Aga Khan Award for Architecture 2019
In 2019, the Aga Khan Award for Architecture was awarded to the new Palestinian Museum in the village of Bir Zeit on the West Bank not far from Ramallah. The prize is awarded every 3 years and honors not only the design achievement but also the positive effect of a building on the cultural and social needs of the people in the area.
The architecture came from the Irish firm Heneghan Peng Architects. It received prize money in the amount of US-$ 16,000. The client was the NGO Taawon-Welfare Association, which supports people in the West Bank and Gaza Strip and refugees in camps in Lebanon.
The museum aims to promote the Palestinian heritage and “foster a culture of dialogue and tolerance,” as the Aga Khan Development Network writes on its website.
The architects were inspired by this approach, especially by the local cultural landscape. “Every element of it has been touched and tells a story of intervention, production, culture, environment, and commerce“, the architects write and go on to say: it “has the ‘worked’ quality of a city“.
Especially the terraces all along the slopes have impressed the architects. For generations, people have piled up the stones to form dry stone cowering places and used the resulting land for agriculture.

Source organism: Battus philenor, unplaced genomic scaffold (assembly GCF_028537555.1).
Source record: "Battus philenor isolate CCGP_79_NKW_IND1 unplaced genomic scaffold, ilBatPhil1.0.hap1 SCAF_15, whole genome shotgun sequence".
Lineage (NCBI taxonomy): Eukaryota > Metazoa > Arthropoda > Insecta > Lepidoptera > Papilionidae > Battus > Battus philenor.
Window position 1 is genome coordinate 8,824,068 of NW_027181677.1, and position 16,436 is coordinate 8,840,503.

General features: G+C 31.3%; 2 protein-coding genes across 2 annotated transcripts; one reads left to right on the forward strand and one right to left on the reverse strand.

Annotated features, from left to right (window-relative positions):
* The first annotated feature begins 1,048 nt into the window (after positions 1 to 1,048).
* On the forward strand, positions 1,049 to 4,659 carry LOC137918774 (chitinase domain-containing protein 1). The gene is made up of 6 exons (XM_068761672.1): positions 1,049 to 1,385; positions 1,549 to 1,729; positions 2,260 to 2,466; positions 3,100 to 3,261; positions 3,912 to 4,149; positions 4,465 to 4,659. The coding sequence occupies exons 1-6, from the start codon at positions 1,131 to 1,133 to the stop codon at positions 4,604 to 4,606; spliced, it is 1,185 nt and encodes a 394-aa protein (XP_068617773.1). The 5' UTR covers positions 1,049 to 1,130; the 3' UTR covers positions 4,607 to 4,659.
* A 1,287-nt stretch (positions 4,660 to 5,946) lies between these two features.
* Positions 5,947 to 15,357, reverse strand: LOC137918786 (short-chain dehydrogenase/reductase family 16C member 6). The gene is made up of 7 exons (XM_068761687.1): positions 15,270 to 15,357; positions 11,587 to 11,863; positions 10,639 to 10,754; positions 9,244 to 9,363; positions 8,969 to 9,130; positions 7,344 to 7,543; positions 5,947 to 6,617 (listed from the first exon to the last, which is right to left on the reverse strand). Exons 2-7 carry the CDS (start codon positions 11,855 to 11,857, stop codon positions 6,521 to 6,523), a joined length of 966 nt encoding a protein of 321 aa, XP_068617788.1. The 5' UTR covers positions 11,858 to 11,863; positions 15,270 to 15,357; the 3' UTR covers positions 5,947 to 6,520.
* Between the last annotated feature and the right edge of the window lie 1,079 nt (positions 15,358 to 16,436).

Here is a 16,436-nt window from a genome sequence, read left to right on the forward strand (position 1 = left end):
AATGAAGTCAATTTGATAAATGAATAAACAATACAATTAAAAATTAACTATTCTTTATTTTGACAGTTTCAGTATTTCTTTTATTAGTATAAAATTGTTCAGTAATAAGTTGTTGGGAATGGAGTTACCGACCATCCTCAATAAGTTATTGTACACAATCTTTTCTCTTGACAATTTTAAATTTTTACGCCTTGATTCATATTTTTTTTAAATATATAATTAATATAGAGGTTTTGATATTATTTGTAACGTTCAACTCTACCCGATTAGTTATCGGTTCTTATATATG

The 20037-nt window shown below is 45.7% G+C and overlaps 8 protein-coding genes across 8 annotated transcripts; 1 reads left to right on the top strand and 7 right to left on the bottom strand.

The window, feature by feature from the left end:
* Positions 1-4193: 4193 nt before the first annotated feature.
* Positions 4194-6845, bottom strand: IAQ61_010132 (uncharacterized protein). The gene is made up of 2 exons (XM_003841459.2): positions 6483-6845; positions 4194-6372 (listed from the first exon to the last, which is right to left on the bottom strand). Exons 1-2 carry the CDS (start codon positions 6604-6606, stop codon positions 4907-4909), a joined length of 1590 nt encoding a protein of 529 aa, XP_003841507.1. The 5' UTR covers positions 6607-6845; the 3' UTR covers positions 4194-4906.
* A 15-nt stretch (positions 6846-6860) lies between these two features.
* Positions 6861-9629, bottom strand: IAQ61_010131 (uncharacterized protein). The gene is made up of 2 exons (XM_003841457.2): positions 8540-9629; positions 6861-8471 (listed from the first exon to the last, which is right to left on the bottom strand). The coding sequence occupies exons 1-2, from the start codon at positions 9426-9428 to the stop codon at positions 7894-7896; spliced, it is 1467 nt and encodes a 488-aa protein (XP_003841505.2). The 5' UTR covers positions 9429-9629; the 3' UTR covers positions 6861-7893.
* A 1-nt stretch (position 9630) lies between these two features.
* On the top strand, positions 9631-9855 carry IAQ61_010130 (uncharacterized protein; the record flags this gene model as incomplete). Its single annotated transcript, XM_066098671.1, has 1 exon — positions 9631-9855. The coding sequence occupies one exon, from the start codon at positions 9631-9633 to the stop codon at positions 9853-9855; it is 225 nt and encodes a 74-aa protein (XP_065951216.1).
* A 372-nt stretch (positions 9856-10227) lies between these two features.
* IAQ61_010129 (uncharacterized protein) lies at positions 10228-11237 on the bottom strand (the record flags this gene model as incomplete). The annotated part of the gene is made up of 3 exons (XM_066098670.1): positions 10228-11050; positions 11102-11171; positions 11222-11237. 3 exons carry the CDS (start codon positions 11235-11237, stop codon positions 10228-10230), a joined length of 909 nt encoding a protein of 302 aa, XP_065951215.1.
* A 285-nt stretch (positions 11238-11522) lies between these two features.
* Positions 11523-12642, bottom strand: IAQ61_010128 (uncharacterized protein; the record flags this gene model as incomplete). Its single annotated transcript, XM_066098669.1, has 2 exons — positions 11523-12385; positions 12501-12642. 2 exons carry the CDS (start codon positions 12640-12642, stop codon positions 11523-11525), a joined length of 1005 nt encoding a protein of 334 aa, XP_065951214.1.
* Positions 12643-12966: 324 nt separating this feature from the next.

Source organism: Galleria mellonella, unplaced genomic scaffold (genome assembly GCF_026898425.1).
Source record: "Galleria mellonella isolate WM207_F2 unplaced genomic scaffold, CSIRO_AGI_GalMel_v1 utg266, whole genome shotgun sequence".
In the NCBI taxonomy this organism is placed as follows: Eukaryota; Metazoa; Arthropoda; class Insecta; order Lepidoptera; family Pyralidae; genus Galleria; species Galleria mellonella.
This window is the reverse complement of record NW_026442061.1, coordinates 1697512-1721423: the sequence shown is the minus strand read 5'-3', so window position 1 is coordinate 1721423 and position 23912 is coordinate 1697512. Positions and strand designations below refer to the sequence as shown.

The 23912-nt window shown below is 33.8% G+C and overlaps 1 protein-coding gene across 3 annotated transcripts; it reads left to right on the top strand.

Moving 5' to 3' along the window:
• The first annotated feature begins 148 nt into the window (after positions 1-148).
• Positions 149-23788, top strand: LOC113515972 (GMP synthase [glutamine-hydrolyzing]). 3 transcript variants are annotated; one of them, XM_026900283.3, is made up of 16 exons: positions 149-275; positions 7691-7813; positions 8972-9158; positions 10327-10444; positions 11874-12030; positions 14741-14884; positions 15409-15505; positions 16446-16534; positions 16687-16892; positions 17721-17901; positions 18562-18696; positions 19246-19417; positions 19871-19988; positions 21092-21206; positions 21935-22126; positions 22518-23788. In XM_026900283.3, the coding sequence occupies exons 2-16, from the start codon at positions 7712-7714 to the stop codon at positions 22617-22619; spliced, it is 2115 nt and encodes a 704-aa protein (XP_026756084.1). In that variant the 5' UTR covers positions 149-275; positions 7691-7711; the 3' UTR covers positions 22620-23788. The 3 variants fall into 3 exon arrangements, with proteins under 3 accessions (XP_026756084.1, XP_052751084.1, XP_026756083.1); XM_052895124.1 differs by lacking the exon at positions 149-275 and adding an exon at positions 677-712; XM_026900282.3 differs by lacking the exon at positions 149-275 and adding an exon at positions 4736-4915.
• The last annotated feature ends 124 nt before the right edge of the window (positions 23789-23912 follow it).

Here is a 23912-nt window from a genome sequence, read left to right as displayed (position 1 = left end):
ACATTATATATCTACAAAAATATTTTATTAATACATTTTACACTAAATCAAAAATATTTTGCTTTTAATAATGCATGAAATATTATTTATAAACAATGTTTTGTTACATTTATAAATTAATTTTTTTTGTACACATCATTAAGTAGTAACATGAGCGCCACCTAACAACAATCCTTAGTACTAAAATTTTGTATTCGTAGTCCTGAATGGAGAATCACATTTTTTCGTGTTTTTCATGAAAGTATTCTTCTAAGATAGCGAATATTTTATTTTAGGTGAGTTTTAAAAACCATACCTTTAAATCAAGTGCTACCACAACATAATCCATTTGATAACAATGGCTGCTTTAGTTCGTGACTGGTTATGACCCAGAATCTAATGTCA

The museum itself is located on a hill with a magnificent view. On the slopes, the Jordanian landscape architect Lara Zureikat had these terraces rebuilt or restored according to the ancient models. Reading the list of what is now being planted there, you can hear the enthusiasm of the planners. „Groves of olives, pomegranate, fig, apricot, almond, carob, and walnut are already yielding fruit and nuts, below them a thick, aromatic carpet of wheat, chickpea, mint, za’atar, sage, chamomile, jasmine, and lavender bloom.”
In fact, the Levant, another name for the region in ancient times, was a veritable Garden of Eden when the climate there was not as dry as it is today. Recently, researchers have discovered that much earlier than 100,000 years ago, when the first humans set out from Africa to Eurasia, the fertile land served as a catapult to the north.
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